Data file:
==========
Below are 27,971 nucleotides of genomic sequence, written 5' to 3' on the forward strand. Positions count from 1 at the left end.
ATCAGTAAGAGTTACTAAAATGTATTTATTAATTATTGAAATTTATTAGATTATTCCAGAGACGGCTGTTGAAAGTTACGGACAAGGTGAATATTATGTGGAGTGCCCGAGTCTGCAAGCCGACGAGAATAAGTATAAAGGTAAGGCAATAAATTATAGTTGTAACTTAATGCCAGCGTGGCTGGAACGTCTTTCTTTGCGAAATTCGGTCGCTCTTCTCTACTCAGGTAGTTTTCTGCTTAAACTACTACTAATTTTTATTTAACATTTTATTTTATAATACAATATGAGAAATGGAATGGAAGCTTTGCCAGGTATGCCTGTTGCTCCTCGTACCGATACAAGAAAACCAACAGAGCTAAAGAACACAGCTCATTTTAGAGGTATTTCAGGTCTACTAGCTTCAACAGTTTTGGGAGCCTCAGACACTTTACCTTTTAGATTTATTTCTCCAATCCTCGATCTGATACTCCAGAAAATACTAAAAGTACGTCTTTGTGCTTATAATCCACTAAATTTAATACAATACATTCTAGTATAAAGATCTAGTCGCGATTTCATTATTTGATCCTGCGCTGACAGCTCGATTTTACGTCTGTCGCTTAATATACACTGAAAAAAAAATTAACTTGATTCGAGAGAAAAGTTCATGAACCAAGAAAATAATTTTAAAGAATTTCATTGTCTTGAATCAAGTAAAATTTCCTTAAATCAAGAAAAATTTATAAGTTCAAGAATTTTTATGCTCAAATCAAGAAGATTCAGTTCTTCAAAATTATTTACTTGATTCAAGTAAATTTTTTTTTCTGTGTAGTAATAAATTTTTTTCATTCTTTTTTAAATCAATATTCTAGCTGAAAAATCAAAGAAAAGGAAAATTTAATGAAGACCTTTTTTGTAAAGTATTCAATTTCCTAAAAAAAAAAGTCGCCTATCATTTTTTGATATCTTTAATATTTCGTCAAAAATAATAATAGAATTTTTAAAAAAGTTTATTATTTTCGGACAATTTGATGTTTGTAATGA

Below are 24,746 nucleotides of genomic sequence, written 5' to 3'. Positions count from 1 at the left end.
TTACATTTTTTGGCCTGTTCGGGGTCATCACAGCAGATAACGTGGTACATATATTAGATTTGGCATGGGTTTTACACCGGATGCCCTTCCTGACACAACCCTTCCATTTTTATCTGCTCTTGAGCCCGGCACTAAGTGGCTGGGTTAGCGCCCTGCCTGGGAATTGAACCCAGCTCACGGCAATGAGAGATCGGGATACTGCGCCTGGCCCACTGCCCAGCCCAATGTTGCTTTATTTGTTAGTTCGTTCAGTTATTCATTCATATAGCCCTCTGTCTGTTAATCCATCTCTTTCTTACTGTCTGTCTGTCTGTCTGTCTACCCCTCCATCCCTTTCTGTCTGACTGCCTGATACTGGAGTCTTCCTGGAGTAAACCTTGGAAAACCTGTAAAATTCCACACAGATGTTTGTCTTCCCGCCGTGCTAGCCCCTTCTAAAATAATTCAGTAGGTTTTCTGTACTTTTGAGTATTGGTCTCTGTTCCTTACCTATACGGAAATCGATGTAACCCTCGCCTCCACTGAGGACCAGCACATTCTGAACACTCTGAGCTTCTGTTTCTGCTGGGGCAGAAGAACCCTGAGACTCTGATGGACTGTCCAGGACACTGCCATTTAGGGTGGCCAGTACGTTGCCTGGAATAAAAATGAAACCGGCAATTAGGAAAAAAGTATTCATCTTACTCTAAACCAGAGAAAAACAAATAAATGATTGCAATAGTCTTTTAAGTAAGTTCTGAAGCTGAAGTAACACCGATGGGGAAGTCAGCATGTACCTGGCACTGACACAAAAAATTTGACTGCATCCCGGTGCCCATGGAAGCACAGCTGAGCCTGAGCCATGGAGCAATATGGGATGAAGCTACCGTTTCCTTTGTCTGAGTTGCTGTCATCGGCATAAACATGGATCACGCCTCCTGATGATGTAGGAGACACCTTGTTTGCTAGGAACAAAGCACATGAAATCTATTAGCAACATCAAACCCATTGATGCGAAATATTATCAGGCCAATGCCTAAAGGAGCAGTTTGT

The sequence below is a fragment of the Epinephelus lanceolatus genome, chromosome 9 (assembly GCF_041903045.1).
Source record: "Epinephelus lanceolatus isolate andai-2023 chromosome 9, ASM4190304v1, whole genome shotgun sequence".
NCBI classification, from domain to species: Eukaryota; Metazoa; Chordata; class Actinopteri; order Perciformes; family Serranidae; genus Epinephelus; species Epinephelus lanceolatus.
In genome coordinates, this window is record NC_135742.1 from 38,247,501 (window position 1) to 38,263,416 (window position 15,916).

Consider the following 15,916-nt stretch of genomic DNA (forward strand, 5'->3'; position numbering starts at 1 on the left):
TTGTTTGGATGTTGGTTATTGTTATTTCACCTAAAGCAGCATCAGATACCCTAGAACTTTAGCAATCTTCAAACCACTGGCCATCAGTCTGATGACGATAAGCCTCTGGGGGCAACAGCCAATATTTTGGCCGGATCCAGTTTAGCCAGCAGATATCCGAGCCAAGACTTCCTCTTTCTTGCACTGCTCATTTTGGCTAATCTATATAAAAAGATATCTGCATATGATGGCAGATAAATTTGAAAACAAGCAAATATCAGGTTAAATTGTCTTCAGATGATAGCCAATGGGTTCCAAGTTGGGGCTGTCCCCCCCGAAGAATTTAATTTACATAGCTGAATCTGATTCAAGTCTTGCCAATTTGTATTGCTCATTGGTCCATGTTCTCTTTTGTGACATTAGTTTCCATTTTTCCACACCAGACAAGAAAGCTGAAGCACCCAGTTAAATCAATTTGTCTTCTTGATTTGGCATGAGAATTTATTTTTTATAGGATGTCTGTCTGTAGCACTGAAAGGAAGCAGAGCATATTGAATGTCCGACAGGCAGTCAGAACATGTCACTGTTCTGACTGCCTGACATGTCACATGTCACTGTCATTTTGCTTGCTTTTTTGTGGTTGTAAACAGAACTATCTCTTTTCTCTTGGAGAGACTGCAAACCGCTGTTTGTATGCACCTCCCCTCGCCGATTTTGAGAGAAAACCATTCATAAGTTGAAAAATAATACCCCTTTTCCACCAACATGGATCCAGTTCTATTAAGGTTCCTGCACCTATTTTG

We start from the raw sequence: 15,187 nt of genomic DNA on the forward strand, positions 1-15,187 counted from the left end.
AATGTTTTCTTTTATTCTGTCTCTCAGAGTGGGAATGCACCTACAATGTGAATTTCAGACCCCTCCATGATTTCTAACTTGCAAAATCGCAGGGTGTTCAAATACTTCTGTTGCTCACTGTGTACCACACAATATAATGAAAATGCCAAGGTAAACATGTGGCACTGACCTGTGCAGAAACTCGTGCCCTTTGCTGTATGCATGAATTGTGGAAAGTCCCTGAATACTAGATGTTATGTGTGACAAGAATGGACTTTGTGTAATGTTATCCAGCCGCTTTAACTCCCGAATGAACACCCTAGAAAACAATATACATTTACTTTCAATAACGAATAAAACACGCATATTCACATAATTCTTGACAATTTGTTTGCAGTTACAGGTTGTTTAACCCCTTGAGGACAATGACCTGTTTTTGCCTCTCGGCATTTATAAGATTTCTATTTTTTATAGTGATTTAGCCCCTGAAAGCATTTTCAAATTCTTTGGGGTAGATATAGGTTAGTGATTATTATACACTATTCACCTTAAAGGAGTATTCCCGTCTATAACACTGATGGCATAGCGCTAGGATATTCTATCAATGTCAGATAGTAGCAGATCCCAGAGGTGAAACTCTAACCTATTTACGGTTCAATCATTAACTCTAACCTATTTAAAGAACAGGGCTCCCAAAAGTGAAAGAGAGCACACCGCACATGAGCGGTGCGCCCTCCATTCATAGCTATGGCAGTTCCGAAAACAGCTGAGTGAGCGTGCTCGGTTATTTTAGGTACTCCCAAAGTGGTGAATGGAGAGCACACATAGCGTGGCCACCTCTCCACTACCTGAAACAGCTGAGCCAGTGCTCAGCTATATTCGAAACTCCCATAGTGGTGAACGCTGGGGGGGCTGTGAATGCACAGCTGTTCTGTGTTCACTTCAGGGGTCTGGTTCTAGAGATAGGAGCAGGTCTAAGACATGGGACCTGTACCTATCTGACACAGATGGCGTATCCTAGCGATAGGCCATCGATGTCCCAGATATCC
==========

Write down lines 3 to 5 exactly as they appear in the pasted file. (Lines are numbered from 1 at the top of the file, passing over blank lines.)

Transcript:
Below are 24,746 nucleotides of genomic sequence, written 5' to 3'. Positions count from 1 at the left end.
TTACATTTTTTGGCCTGTTCGGGGTCATCACAGCAGATAACGTGGTACATATATTAGATTTGGCATGGGTTTTACACCGGATGCCCTTCCTGACACAACCCTTCCATTTTTATCTGCTCTTGAGCCCGGCACTAAGTGGCTGGGTTAGCGCCCTGCCTGGGAATTGAACCCAGCTCACGGCAATGAGAGATCGGGATACTGCGCCTGGCCCACTGCCCAGCCCAATGTTGCTTTATTTGTTAGTTCGTTCAGTTATTCATTCATATAGCCCTCTGTCTGTTAATCCATCTCTTTCTTACTGTCTGTCTGTCTGTCTGTCTACCCCTCCATCCCTTTCTGTCTGACTGCCTGATACTGGAGTCTTCCTGGAGTAAACCTTGGAAAACCTGTAAAATTCCACACAGATGTTTGTCTTCCCGCCGTGCTAGCCCCTTCTAAAATAATTCAGTAGGTTTTCTGTACTTTTGAGTATTGGTCTCTGTTCCTTACCTATACGGAAATCGATGTAACCCTCGCCTCCACTGAGGACCAGCACATTCTGAACACTCTGAGCTTCTGTTTCTGCTGGGGCAGAAGAACCCTGAGACTCTGATGGACTGTCCAGGACACTGCCATTTAGGGTGGCCAGTACGTTGCCTGGAATAAAAATGAAACCGGCAATTAGGAAAAAAGTATTCATCTTACTCTAAACCAGAGAAAAACAAATAAATGATTGCAATAGTCTTTTAAGTAAGTTCTGAAGCTGAAGTAACACCGATGGGGAAGTCAGCATGTACCTGGCACTGACACAAAAAATTTGACTGCATCCCGGTGCCCATGGAAGCACAGCTGAGCCTGAGCCATGGAGCAATATGGGATGAAGCTACCGTTTCCTTTGTCTGAGTTGCTGTCATCGGCATAAACATGGATCACGCCTCCTGATGATGTAGGAGACACCTTGTTTGCTAGGAACAAAGCACATGAAATCTATTAGCAACATCAAACCCATTGATGCGAAATATTATCAGGCCAATGCCTAAAGGAGCAGTTTGT

The sequence below is a fragment of the Epinephelus lanceolatus genome, chromosome 9 (assembly GCF_041903045.1).